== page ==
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The Spokesman-Review Newspaper
Spokane, Washington  Est. May 19, 1883

One of the last shows to play Spokane before the pandemic, ‘Chicago’ returns on its 25th anniversary tour

By Ed Condran For The Spokesman-Review

For once, the show did not go on.

After the touring company of “Chicago” finished a two-night stand at the First Interstate for the Center of the Arts in early March 2020, Logan Floyd looked forward to the evolution of the show. Floyd plays Velma Kelly, the aloof nightclub singer and one of the iconic production’s leads, and was only weeks into the tour.

“We were only 16 performances into our tour when we left Spokane,” Floyd said while calling from Auburn, Alabama. “The show was still pretty new to all of us. I was wondering what would change.”

The big change was that the tour was canceled. Days after Chicago’s final performance at the First Interstate, the production was halted due to the pandemic.

“We were headed to California when we were told everything had to stop,” Floyd said. “A lot of us don’t remember that we thought back then that our lives would be interrupted briefly. I remember thinking we were just going to take a two-week or four-week break.”

“Chicago” returned to the road in 2021 and Kelly and colleagues have since delivered more than 250 performances.

“It’s certainly different for all of us now since we have so much experience playing these parts for so long,” Floyd said. “There are so many nuances that weren’t there when I was last in Spokane. It’ll be different for the audience like it’s different for us. I just love playing this character, who is so unique. I remember seeing Catherine Zeta-Jones play this part in ‘Chicago,’ the movie and I just loved her. I play her differently and I play her differently as the months pass. ‘Chicago’ is a one of a kind experience.”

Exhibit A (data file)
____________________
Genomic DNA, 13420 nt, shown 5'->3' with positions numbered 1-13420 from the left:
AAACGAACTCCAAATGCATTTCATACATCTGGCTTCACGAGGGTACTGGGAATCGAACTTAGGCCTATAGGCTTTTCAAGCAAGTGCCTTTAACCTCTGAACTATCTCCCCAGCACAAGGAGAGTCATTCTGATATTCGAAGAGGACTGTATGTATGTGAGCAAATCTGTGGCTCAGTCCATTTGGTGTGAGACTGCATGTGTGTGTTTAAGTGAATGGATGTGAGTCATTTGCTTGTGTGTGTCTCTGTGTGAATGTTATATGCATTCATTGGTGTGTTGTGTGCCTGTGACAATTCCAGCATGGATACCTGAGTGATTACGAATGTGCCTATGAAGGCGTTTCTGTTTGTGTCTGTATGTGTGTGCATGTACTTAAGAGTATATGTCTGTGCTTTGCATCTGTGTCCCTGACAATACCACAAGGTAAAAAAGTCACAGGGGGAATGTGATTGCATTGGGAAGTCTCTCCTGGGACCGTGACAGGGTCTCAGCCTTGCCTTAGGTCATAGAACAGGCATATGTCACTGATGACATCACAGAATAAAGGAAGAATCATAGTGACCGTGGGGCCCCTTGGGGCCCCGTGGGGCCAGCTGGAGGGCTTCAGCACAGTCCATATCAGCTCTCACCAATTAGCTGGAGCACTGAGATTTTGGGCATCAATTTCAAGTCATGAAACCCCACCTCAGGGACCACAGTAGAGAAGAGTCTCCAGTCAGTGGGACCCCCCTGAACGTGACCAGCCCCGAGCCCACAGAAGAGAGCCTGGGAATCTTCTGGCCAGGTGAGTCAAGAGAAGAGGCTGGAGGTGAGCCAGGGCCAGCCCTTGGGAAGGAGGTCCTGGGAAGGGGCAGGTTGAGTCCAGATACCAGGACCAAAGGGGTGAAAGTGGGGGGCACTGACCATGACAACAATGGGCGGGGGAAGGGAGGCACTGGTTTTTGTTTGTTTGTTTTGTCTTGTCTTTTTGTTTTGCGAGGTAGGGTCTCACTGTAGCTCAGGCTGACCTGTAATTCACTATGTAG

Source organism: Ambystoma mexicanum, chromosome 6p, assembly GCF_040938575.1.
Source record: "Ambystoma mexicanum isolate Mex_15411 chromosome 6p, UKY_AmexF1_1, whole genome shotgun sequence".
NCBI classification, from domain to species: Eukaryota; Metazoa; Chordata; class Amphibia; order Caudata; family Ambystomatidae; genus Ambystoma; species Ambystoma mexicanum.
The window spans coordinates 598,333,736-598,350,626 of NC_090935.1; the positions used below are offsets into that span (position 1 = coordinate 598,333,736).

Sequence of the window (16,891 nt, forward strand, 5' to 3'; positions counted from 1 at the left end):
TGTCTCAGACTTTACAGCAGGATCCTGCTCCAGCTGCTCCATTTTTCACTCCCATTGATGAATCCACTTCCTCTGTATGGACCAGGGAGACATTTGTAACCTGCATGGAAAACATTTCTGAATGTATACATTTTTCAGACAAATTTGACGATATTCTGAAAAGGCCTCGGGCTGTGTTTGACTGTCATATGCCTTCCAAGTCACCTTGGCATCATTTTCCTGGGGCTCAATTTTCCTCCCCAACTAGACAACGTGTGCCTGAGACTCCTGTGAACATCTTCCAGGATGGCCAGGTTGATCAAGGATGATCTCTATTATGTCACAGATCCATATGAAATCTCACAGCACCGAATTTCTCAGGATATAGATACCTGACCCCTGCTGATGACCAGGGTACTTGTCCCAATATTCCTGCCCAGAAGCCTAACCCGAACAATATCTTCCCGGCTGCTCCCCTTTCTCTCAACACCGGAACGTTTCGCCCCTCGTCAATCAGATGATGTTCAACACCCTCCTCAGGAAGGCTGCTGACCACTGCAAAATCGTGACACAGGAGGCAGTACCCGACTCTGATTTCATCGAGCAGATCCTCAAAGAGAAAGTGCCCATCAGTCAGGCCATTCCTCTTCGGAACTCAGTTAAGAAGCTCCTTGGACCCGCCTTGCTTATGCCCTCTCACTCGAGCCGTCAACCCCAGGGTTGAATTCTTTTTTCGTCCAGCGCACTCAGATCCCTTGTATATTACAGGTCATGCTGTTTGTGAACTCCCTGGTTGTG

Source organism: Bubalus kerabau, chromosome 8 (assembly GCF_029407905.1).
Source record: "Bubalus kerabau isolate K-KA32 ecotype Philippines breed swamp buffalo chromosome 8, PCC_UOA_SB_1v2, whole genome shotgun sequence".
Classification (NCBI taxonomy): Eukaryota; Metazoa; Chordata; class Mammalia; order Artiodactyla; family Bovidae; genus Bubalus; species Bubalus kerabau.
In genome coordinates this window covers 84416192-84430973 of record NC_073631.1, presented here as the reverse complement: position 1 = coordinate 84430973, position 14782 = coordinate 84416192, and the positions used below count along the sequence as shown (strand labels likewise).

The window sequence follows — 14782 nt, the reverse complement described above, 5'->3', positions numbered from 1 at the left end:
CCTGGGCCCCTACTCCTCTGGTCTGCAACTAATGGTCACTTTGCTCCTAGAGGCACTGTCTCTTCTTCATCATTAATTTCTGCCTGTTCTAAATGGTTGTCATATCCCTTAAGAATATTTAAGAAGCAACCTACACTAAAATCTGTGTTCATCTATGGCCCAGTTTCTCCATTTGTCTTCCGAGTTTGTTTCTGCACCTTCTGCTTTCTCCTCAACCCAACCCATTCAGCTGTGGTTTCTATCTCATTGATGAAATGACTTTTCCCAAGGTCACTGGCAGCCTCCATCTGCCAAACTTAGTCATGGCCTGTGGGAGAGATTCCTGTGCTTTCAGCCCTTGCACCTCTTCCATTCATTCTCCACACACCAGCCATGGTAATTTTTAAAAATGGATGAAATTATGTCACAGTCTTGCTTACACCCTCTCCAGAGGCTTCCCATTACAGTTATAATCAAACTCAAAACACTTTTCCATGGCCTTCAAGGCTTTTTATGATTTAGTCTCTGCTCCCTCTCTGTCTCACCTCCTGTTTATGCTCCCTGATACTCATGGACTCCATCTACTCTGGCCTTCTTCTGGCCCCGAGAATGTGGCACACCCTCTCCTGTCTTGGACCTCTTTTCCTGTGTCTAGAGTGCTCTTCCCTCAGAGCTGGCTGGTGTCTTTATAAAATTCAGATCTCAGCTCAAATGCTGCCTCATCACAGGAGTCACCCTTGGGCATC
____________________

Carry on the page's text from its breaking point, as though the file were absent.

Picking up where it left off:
“Chicago” is based on a play of the same name by reporter/playwright Maurine Dallas Watkins, who was assigned to cover the 1924 trials of accused murderers Beulah Annan and Belva Greater for the Chicago Tribune.

Cecil B. DeMille produced a silent film version of “Chicago” in 1927. Bob Fosse turned it into a musical, which debuted on Broadway in 1975.

The quick-witted vaudevillian Kelly welcomes the audience at the show’s open to “All That Jazz.” During the opening number, the scene cuts to a murder committed in the bedroom of a chorus girl.

Murder and Chicago. Much has remained the same in the Windy City a century after Watkins penned her play.

“Chicago, the city, is a fascinating place,” Floyd said. “Chicago, the play, I was always very much pulled to it since it’s a much darker musical. It’s a far cry from ‘The Sound of Music.’ I love how gritty and sarcastic Chicago is. It’s such a challenge for an actor but I love a challenge. I also love how great the roles are in Chicago for females.”

“Chicago” is a musical that tells women’s stories predominantly through performance by female characters. It’s an empowering play. “No, I’m no one’s wife but, oh, I love my life,” Kelly sings in “All that Jazz.”

The women are independent and witty. “It was a little daunting playing this part but I geeked out with all of my actor heart,” Floyd said. “But that’s the way it goes when you’re part of a play like ‘Chicago.’”

Thanks to the pandemic and its interruptions, “Chicago” is celebrating the 25th anniversary of the 1996 Broadway revival. “It’s funny how that is but that’s the way it’s gone due to lockdown,” Floyd said. “But there’s a reason ‘Chicago’ is still so popular. It’s theater gold. The show is tight. There are so many great things about this play. There’s the choreography, the writing and the score, which are all phenomenal. The other reason for its longevity is that the audience still finds truth in the play even though it was written years ago. It’s still relevant and so entertaining. ‘Chicago’ has all of the elements that you want in a musical.”